Jake Locker of the Tennessee Titans suffered a terribly unfortunate injury
on Sunday afternoon. Locker has not only been one of the highest-rated quarterbacks on the young season, but has shown incredible improvement from a year ago. It is amazing what a little extra confidence can do for a quarterback’s accuracy. The last two weeks Locker has done much more than just manage the game and has shown true signs that he belongs in the discussion of young franchise quarterbacks that seem to be taking over the NFL. There is no doubt while
Ryan Fitzpatrick

might remain serviceable in Locker’s absence, this definitely puts a dent in the chances of this team pushing to make the playoffs – something I don’t believe the casual fan who doesn’t watch much Titans football believed
Jake Locker

and this defense could do.

I have never been a fan of a team taking their foot off the proverbial gas pedal when they grab a comfortable lead, but the Detroit Lions should definitely consider giving a large chunk of their clock-grinding carries to
Joique Bell

rather than Reggie Bush
. On Sunday, Bell received four carries from the early third quarter and beyond when the Lions were comfortably ahead 17 points. Bush on the other hand, carried it seven times, with only one of those runs exceeding a five yards.

Sure, that might not sound like much of a disparity, but Bush is playing at an elite level right now and if there is any avenue you can explore to limit his touches, you have to do it. Keeping him healthy and fresh for the remainder of the season should be one of the Lions’ top priorities. Bush has brought a dynamic to their rushing attack and has made them a legitimate NFC contender in a very stout NFC North division. If Bush was to get dinged up again, especially when carrying the rock in quarter four of a game the Lions are ahead, they would become a much different team that is only capable of a middle-of-the-pack finish with Matthew Stafford shouldering such a heavy load.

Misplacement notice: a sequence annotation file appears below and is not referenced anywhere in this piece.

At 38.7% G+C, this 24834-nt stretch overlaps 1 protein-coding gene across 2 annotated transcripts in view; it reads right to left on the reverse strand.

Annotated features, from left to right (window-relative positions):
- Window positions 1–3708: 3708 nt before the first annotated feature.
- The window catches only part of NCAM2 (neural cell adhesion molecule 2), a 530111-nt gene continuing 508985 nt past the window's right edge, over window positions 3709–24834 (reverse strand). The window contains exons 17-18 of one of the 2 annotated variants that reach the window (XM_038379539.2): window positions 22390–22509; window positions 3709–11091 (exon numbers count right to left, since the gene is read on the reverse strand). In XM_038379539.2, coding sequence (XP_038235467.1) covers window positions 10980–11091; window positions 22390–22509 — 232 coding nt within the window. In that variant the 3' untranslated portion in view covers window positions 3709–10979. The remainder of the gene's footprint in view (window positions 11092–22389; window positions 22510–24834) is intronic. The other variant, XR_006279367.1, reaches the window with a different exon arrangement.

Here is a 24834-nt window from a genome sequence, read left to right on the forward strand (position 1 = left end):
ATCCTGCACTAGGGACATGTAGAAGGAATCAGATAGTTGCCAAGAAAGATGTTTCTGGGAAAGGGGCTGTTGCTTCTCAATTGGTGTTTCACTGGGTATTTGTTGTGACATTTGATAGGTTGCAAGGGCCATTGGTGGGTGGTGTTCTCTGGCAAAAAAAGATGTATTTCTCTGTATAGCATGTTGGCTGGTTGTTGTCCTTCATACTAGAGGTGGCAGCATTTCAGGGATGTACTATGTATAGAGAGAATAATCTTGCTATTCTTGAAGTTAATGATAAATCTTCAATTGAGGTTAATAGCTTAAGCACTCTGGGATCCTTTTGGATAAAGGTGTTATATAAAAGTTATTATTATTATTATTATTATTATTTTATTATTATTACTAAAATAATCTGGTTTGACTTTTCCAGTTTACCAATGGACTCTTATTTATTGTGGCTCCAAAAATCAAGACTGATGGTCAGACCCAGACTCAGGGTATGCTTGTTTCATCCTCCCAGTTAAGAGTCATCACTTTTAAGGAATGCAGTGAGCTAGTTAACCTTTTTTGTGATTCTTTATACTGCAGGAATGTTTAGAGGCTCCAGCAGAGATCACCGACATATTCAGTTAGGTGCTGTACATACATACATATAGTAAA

Bruce Arians is frustrated with the play of
Rashard Mendenhall

and the overall lack of explosion from the Arizona offense thus far in 2013. The beneficiary of this will be their rookie running back Andre Ellington
. Ellington is by far the biggest threat the Cardinals have to offer right now and it’s obvious Arians wants to get him on the field, even using him multiple times as a true fullback in the previous two games. Look for his snaps to go up as the Cardinals look to improve on an offense that has only converted two third downs total in their two victories this season.

Roddy White

is looking a little more like himself, and if there was ever a time to buy low on the Atlanta receiver, it might be now. White missed only two snaps in the game Sunday night against New England and he was targeted a season-high nine times. If you are truly in a gambling mode, you can even wait one more week and hope his performance against the New York Jets isn’t too much of a breakout on national TV Monday night, and then steal him from the manager who doesn’t want to eat his Week 6 bye week. White should return to form in Week 7 after two weeks rest and should pay dividends late in the year for managers who use the foresight to acquire him now.

Thanks again for reading this week’s “Observation Deck.” Follow me on twitter for more good information @JohnnyLFootball. Don’t be afraid to ask me all the start/sit and trades questions you might need a second opinion on. Have a great week fellow fantasy football peeps.

About Fantasy Sharks launched in 2003, disseminating fantasy football content on the web for free. It is (or has been) home to some of the most talented and respected writers and content creators in fantasy football.